question of the success of the Free Lending Library
, for the less favored classes, was settled in a way never to be shaken again.
felt that a great deal of good had been done in the humble rooms in Mason Street
; for the principles on which a public library might be made to co-operate in the education of a city had been substantially settled.
He now induced the Trustees to make the Lower-Hall
collection as attractive as possible, by adding to the books brought from Mason Street
such English and American books as were still desirable, so as to open with about fourteen thousand agreeable and useful volumes in the English
language, and a thousand more in the other modern languages; and then, with some little anxiety, he watched the operations on the day of opening.
The practical results justified the theory of the institution in the most gratifying manner, and Mr. Ticknor
said that, after witnessing the giving out of the books till eight in the evening, without seeing a moment's trouble or confusion, he went home feeling as if he had nothing more to do so far as this, in his view the most important, part of the institution was concerned.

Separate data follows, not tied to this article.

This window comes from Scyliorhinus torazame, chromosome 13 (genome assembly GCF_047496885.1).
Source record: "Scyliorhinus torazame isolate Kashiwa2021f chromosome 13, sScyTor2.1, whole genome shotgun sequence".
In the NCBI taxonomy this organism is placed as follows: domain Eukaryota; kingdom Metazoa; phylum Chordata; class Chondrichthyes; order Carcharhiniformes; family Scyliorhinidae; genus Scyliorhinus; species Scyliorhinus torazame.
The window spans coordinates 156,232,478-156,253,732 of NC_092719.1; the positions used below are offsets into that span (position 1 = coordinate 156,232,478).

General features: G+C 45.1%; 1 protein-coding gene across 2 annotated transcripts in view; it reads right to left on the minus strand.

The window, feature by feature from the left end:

Troubles there were still, but of other kinds; and, although he was a trifle disappointed by the result of an experiment he tried in 1860, to test the popular disposition for reading useful books,1
he did not lose faith in his theory that, the taste for reading once formed, the standard of that taste would rise.
He would have rejoiced in the absolute proof produced, since 1873, of the steady gain in the proportion of useful books taken from the Library, after increased facilities had been afforded for their selection, by the admirable annotated Catalogue of works of the higher class prepared by Mr. Winsor